I'm visiting a friend that I met in Botswana, a "Quebe-coi" who came to New Xade to do research. She lives here now with her boyfriend and their cat and are by far the most hospitable, nicest young couple I've ever met-- and I've me quite a few. While they are out doing their normal adult-day things, I am wandering around Ottowa and I am ashamed to say, I've seen the Canadian Supreme Court and Parliament even before I'd ever laid eyes on my own country's capital buildings. Ottowa is impressive... and old. Not that America isn't old, or Africa isn't old. But the buildings in Africa are so new and ugly, laid in concrete and brick. Ottowa has stone, and wood, and cobblestone walkways with francophones, asian tourists, and Canadian business men saying "eh?" over the phones as I walk by. Photos of Queen Elizabeth are everywhere (Why? Canadian history is completely lost on me) and oh, they put maple syrup on everything! I'm just kidding about the last one, I wish they did though.
This morning, I went for a run along the Ottowa river, where I was stopped by a local news anchor who asked me to run up a ridge holding a fake Olympic torch made of construction paper and a black pepper grinder (Look for me in a montage of fake olympic runners on the local Ottowa news in August!), then I helped a father carry his daughter's bike away as first aid technicians carried his daughter off on a stretcher ("Murphy's Law" he explained to me, surprisingly calm), later on, I saw a very old man taking a walk without his pants on. Incidentally, it's not his pants that I noticed first, it was the very happy smile on his very wrinkled face.
Everyone in Canada is nice, but I can't help but think that they think I'm an idiot. I walk funny, my car is full of shit, and I can't drive worth beans. Every time I enter a neighborhood I don't know, and this happens every time I enter a neighborhood, I can swear that everyone behind me is glancing at my PA license plate, smacking their foreheads and looking for ways to pass me as they mutter french expletives under their breath. I try not to speak to cashiers because I expect that they'll start laughing at my American accent as soon as I say "Hi." But then I dont want to remain too mute or else they'll think I don't speak english. (Already in Ann Arbor a clueless bartender tried to explain to me what a Margarita is, "It's made of this thing called tequilla and it tastes like tequilla") Same goes with taking pictures. I passed by a chinese girl taking "artistic" photos of Seagulls, and, as she tossed bread onto the pavement, she asked her family why they aren't afraid of people. First, seagulls? Second, feeding seagulls? Then I passed by another chinese family explaining to their tour group how they found McDonalds. They talked excitedly in-between big bites of yellow-wrapped hamburger and pointed animatedly toward one of many roads that house one of many McDonalds.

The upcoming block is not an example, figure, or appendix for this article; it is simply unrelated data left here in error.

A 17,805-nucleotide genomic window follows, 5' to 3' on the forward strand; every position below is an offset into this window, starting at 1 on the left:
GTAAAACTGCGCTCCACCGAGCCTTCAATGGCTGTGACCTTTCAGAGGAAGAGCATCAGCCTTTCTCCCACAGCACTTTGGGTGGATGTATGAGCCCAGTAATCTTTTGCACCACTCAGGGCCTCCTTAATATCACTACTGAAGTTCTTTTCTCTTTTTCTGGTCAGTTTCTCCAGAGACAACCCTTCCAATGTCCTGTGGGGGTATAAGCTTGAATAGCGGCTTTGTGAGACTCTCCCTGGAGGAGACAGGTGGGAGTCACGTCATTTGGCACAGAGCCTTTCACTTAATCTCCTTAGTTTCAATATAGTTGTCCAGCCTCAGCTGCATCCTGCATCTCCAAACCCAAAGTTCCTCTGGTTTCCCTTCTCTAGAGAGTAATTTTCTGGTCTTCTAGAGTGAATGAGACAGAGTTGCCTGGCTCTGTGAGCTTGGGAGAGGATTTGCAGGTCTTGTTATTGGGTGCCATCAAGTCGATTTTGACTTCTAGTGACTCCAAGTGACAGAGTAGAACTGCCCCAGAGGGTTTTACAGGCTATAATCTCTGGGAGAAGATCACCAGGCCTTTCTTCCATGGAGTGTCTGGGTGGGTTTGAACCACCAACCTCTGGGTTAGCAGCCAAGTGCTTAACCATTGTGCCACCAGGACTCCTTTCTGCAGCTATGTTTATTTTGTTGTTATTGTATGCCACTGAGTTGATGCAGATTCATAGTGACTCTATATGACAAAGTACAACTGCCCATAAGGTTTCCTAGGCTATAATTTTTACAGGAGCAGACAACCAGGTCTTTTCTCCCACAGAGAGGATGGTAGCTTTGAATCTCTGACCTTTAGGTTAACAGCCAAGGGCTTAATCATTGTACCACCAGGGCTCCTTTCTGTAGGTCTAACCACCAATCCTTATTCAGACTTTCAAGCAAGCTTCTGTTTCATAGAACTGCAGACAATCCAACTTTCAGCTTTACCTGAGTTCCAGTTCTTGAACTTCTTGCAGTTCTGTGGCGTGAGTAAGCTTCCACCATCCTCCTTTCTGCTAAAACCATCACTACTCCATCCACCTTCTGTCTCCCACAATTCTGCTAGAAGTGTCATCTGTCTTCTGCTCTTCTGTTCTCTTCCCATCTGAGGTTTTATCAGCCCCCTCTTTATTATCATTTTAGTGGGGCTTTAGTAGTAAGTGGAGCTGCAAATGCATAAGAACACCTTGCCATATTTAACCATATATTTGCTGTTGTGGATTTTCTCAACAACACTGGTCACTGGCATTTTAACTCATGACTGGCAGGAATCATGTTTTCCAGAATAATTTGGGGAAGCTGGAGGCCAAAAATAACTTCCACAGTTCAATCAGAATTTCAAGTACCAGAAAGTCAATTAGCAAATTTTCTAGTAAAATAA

Not to diss Ottowa, but why are these asian tourists coming here? And taking so many pictures! What's so amazing about the North American seagulls? The Ottowa senate? The McDonalds?? (Before you jump to the conclusion that McDonalds is a North American tourist destination, let me just say that I've been to China and there are a lot of McDonalds there, the only difference between their McDonalds and our's is that their Happy Meals have Hello Kitty toys). Everywhere the asians go, it's click click click click click flash! "OOOOOH ha soo!" Peace Sign. GONG!!! Whenever I see tour busses full of asians pulling up to the side of the road, I power-walk away as fast as I can lest a tour guide come out and kidnap me.
I'm enjoying Ottowa. What I'm not enjoying is being so far from family and friends so soon after coming home. Even though I'm only a few miles away, it literally feels like a different country (because it IS, dum dum). I already have a credit card charge to dispute, I dont understand the currency, signs are in a different language, people talk funny here, and oh, no data plan! no texting! international roaming fees! When I walked into a coffee shop today, I thought I'd be clever and pretend to be a French-Canadian. But instead of saying "Ou est le toilete?" (High School French) I nearly said, "A go na di toilets?" (Setwana). Panicked, I forgot my english, gunned it towards the bathroom sign, and when I accidentally made eye contact with the barista, I screamed deliriously, "Toi-ath-room?!?" (Asian Tourist)
Speaking of... one just walked in wearing a red bucket hat and a burberry cash wallet wrapped around the front of her neck... she ordered an ice water and sat down with her laptop. (Free Wifi)